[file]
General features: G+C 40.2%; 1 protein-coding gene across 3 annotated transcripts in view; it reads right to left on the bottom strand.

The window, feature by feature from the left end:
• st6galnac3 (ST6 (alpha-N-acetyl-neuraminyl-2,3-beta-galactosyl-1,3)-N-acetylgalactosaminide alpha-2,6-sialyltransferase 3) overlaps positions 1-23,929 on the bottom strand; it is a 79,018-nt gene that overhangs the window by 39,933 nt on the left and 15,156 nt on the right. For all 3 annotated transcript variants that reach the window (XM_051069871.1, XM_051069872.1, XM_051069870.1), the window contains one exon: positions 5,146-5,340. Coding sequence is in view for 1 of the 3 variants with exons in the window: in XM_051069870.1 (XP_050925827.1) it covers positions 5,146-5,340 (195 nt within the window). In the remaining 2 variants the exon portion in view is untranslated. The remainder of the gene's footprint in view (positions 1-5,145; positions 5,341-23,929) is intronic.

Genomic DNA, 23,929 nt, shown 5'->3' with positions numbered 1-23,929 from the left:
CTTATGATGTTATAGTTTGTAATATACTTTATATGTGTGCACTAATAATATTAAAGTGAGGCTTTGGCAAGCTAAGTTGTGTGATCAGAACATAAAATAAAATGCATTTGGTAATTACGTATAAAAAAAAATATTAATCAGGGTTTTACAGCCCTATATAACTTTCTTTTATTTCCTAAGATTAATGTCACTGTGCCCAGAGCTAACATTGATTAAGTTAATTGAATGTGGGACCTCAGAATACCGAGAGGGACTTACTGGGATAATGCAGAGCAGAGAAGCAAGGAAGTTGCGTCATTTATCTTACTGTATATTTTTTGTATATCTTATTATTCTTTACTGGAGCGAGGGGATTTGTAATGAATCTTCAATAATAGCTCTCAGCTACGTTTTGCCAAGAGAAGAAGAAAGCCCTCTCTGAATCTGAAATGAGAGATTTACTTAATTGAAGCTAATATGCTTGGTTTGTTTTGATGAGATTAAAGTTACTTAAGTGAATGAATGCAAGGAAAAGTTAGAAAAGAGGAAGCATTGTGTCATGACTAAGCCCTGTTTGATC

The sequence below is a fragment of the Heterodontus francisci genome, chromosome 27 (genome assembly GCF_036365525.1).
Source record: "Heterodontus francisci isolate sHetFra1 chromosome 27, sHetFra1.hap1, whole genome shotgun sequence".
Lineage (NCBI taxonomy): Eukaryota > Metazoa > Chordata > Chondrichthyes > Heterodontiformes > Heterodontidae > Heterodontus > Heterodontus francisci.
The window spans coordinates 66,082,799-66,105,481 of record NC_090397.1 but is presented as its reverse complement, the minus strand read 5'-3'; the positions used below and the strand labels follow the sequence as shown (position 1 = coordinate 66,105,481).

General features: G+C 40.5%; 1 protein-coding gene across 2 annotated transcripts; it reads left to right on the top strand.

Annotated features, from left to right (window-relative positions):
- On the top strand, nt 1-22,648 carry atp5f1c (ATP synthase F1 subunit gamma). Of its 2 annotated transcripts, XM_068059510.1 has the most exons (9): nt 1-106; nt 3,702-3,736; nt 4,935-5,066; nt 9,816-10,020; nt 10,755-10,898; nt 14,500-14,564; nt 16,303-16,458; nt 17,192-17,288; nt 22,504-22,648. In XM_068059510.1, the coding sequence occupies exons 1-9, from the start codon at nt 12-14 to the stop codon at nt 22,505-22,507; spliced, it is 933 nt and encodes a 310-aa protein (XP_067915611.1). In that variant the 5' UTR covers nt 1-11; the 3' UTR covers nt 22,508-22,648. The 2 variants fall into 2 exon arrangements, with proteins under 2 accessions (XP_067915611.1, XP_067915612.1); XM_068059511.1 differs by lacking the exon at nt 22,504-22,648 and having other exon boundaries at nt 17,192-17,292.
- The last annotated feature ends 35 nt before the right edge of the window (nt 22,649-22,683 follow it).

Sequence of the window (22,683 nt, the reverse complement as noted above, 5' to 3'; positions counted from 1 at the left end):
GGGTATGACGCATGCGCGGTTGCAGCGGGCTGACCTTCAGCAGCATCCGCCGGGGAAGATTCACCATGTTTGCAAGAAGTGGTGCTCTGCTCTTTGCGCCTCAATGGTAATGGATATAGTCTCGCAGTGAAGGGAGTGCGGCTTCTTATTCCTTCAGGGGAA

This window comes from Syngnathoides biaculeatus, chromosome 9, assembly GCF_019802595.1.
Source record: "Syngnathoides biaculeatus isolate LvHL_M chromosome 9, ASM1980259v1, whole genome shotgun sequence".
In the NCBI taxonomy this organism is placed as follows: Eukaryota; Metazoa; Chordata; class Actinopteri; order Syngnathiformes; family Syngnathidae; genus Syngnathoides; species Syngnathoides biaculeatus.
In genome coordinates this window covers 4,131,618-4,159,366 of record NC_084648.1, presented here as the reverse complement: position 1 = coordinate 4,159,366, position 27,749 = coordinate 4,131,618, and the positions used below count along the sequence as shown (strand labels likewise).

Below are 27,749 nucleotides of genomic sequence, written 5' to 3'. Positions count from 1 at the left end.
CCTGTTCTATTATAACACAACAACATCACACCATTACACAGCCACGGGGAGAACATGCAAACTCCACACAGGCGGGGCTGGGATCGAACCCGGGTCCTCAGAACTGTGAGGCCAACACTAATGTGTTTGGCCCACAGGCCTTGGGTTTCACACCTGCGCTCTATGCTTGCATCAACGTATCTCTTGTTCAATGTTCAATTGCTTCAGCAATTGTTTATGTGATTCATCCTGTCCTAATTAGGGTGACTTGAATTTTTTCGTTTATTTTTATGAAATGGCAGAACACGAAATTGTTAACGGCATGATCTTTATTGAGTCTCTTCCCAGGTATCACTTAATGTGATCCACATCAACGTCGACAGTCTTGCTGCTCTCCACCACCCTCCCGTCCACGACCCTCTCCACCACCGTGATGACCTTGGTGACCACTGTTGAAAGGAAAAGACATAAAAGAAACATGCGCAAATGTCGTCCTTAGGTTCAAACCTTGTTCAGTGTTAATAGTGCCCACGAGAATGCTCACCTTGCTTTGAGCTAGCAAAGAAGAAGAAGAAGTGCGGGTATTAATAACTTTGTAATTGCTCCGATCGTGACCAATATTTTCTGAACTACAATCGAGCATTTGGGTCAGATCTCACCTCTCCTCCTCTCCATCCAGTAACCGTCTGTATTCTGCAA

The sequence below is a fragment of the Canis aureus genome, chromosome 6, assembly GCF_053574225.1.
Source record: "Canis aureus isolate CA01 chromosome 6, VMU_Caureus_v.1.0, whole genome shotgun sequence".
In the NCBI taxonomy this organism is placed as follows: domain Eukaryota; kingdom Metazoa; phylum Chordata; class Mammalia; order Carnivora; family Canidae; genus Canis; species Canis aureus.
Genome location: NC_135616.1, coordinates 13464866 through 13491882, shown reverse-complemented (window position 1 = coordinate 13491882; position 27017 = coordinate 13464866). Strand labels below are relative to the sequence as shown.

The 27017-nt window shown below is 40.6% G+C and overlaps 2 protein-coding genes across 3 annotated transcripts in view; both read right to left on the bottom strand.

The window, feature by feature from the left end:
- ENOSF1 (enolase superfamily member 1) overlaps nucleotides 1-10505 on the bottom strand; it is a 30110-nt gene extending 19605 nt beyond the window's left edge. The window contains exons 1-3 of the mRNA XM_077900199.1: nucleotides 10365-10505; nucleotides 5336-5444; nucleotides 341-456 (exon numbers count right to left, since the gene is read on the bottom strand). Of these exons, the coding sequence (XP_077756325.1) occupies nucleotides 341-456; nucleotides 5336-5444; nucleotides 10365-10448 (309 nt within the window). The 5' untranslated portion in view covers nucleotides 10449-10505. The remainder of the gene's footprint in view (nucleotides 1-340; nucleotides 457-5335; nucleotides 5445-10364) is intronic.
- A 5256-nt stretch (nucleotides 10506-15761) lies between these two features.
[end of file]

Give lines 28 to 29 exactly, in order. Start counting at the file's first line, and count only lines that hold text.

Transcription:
- ENOSF1 (enolase superfamily member 1) overlaps nucleotides 1-10505 on the bottom strand; it is a 30110-nt gene extending 19605 nt beyond the window's left edge. The window contains exons 1-3 of the mRNA XM_077900199.1: nucleotides 10365-10505; nucleotides 5336-5444; nucleotides 341-456 (exon numbers count right to left, since the gene is read on the bottom strand). Of these exons, the coding sequence (XP_077756325.1) occupies nucleotides 341-456; nucleotides 5336-5444; nucleotides 10365-10448 (309 nt within the window). The 5' untranslated portion in view covers nucleotides 10449-10505. The remainder of the gene's footprint in view (nucleotides 1-340; nucleotides 457-5335; nucleotides 5445-10364) is intronic.
- A 5256-nt stretch (nucleotides 10506-15761) lies between these two features.